As it happened, not all the drumkit was even there - some vital metal clamping pieces were missing - but, calling upon the powers of physics, Matty was able to improvise, and managed to get the kit into a playable state.
Soundcheck time, and things were starting to get silly. The soundman kept asking me where our second guitar amp was.
"Luke," I said, "Who's bringing the second guitar amp?"
Luke had been talking to one of the other bands, and came over and mumbled something along the lines of: "He says his amp is a special one that can't be used by guitars and only computers..."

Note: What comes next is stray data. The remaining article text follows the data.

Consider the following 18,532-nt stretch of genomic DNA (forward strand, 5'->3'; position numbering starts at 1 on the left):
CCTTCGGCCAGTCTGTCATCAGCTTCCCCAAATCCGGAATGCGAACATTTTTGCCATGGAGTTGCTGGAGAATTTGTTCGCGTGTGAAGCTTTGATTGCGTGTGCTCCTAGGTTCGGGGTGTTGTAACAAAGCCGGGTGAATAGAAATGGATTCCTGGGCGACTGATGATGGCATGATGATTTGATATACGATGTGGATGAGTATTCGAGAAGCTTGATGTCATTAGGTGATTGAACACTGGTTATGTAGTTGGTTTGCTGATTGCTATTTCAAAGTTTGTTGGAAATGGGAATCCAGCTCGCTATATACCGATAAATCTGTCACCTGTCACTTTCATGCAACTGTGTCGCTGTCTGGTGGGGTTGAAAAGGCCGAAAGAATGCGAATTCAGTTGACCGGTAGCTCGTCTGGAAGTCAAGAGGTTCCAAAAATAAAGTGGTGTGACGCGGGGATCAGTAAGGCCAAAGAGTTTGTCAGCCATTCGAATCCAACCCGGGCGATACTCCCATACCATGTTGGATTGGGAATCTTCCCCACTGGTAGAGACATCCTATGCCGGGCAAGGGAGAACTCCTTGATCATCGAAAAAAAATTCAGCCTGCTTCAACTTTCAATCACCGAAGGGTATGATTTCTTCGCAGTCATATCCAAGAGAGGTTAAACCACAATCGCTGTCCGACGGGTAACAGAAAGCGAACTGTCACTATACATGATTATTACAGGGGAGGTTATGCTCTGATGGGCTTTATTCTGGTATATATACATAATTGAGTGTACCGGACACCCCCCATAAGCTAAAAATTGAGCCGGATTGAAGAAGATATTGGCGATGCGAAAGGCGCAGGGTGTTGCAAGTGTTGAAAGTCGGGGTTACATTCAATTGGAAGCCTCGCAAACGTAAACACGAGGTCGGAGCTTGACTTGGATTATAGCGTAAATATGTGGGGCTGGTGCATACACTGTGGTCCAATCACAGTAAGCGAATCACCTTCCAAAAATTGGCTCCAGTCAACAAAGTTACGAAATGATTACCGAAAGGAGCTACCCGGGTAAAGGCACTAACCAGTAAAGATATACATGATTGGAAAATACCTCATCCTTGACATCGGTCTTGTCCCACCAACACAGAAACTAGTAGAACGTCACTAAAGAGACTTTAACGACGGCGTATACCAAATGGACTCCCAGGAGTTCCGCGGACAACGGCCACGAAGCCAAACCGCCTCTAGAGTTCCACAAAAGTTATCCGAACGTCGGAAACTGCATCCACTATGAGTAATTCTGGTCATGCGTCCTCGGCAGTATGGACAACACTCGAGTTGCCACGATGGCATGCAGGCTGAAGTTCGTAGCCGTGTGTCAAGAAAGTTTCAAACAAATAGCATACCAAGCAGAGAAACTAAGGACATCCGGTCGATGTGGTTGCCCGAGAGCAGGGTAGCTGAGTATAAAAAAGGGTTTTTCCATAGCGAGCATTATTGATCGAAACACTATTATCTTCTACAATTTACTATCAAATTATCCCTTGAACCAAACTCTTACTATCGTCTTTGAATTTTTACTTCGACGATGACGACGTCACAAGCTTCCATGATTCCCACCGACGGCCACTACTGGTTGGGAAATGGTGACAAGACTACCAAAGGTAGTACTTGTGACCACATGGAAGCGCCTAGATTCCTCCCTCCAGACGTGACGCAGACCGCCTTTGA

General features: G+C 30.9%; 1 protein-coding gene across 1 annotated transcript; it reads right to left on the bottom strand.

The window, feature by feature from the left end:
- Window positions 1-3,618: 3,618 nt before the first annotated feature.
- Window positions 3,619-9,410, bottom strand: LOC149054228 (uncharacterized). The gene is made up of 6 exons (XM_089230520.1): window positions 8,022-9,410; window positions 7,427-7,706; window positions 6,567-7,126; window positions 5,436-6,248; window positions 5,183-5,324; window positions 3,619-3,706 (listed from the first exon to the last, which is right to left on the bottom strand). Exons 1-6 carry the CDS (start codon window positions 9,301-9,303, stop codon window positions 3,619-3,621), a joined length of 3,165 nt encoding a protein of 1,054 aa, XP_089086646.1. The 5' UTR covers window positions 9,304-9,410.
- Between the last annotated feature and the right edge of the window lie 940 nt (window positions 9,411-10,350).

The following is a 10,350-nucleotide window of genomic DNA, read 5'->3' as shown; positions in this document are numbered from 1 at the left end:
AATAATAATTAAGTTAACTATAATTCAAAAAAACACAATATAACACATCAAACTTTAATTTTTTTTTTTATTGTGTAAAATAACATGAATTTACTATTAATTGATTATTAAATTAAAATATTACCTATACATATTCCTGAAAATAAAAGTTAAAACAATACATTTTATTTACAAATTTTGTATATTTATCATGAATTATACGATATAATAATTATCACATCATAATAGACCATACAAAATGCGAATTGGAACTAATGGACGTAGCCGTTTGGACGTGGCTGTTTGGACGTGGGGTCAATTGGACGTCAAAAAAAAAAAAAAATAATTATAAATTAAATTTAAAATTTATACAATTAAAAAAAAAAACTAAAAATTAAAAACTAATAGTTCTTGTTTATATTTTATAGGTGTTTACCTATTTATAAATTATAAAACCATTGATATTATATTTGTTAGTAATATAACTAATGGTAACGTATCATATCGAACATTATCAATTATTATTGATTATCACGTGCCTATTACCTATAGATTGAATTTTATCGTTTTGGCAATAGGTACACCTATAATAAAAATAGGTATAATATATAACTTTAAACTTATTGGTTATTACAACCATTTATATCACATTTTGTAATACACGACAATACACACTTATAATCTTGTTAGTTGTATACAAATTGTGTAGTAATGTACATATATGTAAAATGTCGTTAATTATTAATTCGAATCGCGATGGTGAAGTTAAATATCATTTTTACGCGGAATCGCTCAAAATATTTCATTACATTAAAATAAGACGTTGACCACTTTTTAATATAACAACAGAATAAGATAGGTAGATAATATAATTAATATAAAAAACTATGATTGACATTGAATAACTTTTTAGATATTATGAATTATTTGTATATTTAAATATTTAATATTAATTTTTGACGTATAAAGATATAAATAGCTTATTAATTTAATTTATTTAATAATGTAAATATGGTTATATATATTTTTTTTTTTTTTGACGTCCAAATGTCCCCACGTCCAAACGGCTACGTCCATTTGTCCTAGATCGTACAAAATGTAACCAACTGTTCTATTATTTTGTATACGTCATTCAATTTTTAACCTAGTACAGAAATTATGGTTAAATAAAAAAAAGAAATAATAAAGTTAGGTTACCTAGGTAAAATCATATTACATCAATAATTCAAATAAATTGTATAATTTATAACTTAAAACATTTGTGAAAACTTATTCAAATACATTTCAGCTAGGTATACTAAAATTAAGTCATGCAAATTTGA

I looked at him blankly, not having a clue what he was on about.
"Luke," I said calmly, "Where's our second guitar amp?"
"Well, couldn't both your guitars go through that one?" he gestured towards the lone 50 watt guitar amp on stage.
Shane started to intervene: "Why can't we use that one?"
Luke repeated the perplexing line about it being a special amp for computers only.
"Well he should have fuckin' said so!" Shane blurted out, losing his temper (Later he admitted it was his diva act, and he was putting it on. Either way, it was very effective, and had us fooled.)
There followed a period of deliberation where I grudgingly suggested going home and getting my other guitar amp, but eventually ended with us successfully persuading the owner of the sacred computer amp to let us at least try and plug a guitar into it. This worked fine, and at last the increasingly-frantic soundman was able to get us soundchecked.